Obscenity Time, Place, and Manner Restrictions
Defamation Symbolic Speech
Commercial Speech Vagueness and Overinclusive Laws

The Importance Of Freedom Of Speech
The importance of the freedom of speech is not always obvious, especially when people are speaking about ideas, especially those some might disagree with. Has the war on terror in the U.S. impacted the freedom of expression?

Read an explanation of free speech. What are the various categories of free speech? Why are there different standards for different types of speech? Which types of speech deserve the most protection?

Read the case of Hurley v. Irish-American Gay, Lesbian, and Bisexual Group of Boston (the basis of the feature on page 430) in short form or full text  and listen to the oral arguments. How does this case exemplify the importance of freedom of speech?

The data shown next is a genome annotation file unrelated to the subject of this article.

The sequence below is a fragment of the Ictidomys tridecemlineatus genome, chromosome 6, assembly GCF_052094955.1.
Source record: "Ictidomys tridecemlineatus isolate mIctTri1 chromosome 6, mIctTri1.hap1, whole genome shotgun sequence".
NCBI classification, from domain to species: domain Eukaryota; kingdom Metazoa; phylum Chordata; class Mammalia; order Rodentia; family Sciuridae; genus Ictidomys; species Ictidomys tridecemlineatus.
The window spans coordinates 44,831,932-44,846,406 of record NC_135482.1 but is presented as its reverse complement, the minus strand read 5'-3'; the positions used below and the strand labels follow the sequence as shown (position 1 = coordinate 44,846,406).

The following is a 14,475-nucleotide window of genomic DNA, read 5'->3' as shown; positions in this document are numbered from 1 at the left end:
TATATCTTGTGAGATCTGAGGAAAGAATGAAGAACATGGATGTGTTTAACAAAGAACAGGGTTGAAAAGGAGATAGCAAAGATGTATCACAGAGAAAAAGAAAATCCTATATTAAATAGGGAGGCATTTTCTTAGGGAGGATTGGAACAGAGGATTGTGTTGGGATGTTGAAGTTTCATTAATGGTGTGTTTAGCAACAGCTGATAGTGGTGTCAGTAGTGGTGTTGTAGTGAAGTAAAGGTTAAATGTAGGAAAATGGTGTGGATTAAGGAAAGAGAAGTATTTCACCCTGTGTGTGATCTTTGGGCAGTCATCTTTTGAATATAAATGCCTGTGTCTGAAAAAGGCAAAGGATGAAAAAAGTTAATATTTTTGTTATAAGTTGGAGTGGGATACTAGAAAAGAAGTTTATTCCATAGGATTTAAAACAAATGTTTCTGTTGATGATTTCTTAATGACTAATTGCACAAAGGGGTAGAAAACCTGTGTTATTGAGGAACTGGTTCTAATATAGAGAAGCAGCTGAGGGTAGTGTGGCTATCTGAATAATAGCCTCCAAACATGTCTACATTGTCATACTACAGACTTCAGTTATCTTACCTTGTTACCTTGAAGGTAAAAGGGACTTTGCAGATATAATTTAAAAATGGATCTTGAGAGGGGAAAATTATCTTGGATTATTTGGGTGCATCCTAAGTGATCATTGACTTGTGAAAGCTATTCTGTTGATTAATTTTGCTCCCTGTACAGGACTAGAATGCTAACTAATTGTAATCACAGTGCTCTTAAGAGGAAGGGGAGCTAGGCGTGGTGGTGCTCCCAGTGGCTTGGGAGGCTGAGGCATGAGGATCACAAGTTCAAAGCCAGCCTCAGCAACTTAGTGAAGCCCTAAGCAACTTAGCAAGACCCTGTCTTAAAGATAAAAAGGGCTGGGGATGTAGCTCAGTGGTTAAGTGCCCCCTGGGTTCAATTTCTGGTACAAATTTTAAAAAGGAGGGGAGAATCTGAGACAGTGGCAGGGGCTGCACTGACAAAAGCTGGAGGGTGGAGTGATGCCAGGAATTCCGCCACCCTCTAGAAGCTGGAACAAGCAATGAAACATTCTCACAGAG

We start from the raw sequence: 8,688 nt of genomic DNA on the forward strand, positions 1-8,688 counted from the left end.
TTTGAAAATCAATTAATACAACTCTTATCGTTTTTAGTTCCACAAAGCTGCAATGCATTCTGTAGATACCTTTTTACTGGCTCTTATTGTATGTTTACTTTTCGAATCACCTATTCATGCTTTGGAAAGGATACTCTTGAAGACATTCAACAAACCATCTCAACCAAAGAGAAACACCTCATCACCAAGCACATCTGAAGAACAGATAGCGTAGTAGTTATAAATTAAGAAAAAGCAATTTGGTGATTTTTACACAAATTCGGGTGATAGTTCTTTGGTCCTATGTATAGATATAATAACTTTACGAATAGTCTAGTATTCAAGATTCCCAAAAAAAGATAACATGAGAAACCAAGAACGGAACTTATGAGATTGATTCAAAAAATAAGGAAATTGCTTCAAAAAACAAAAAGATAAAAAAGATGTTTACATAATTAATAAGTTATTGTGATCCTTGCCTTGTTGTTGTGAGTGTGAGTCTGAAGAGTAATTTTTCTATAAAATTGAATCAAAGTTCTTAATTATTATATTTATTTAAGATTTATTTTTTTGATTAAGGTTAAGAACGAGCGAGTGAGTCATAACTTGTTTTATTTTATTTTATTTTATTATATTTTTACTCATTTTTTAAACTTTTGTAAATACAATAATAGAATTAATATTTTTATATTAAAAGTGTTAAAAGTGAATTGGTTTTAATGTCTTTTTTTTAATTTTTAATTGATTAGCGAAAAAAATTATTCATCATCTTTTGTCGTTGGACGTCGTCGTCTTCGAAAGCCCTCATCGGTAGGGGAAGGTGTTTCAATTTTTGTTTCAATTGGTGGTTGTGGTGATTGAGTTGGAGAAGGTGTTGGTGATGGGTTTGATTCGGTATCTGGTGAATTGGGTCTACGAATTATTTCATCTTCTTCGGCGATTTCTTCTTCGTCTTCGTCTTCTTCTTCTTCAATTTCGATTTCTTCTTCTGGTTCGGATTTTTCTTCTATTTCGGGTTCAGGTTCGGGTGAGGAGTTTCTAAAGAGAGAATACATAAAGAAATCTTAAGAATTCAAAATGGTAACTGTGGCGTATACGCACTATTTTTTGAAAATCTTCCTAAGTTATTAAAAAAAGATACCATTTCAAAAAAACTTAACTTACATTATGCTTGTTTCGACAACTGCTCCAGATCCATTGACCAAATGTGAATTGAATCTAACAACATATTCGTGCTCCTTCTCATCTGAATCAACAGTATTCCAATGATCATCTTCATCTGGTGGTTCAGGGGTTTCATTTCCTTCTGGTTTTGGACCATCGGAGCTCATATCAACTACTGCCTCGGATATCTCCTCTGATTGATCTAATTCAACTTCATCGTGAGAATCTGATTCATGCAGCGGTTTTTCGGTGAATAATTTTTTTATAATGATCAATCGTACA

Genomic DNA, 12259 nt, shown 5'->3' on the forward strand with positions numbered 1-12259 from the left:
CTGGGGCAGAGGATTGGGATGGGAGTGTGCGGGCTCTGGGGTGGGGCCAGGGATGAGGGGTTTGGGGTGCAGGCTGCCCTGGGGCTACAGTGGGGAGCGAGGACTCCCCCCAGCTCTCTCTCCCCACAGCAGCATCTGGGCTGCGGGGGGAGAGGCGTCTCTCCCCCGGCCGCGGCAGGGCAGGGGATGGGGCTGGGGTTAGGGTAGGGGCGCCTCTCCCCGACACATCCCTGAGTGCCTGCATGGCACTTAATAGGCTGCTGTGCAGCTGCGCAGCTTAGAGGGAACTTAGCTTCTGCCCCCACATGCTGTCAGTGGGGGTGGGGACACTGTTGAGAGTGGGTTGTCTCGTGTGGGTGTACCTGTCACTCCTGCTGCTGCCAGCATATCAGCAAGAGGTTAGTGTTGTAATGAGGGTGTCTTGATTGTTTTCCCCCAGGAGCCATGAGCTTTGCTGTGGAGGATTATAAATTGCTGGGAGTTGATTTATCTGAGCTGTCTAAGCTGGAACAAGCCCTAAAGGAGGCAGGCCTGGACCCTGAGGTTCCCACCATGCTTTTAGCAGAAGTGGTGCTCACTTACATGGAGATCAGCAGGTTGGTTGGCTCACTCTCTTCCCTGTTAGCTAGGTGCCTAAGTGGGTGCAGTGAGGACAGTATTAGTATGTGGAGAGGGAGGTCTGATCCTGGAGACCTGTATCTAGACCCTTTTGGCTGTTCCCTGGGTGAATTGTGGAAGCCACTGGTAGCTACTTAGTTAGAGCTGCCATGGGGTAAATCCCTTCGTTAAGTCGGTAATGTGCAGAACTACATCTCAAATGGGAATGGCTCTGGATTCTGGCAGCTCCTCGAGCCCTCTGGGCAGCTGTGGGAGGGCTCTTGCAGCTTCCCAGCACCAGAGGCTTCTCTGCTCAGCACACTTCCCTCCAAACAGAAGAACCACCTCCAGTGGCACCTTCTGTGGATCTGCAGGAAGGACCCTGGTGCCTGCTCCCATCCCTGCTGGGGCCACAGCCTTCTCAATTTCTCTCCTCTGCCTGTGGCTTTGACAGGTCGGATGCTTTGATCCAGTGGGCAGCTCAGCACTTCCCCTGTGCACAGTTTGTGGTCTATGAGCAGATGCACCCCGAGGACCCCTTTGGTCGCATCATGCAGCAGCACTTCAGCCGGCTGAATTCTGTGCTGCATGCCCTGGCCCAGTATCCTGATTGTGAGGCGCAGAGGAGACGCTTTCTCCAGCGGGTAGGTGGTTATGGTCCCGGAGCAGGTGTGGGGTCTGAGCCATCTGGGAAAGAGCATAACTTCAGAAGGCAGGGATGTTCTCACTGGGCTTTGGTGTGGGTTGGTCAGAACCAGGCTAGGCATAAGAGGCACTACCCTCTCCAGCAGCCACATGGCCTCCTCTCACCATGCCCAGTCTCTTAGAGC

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Obscenity
The government may regulate expression that is obscene.

Read the case of Miller v. California (text page 432) in short form or full text  and listen to the oral arguments. Why is obscenity not protected by the First Amendment?

Read the case of Reno v. ACLU (text page 433) in short form or full text  and listen to the oral arguments. How does the Internet complicate First Amendment issues? Learn more about the struggle with restricting pornography on the internet and the freedom of expression.
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Defamation
Brush up on your understanding of defamation. How do we balance First Amendment concerns with libel and slander?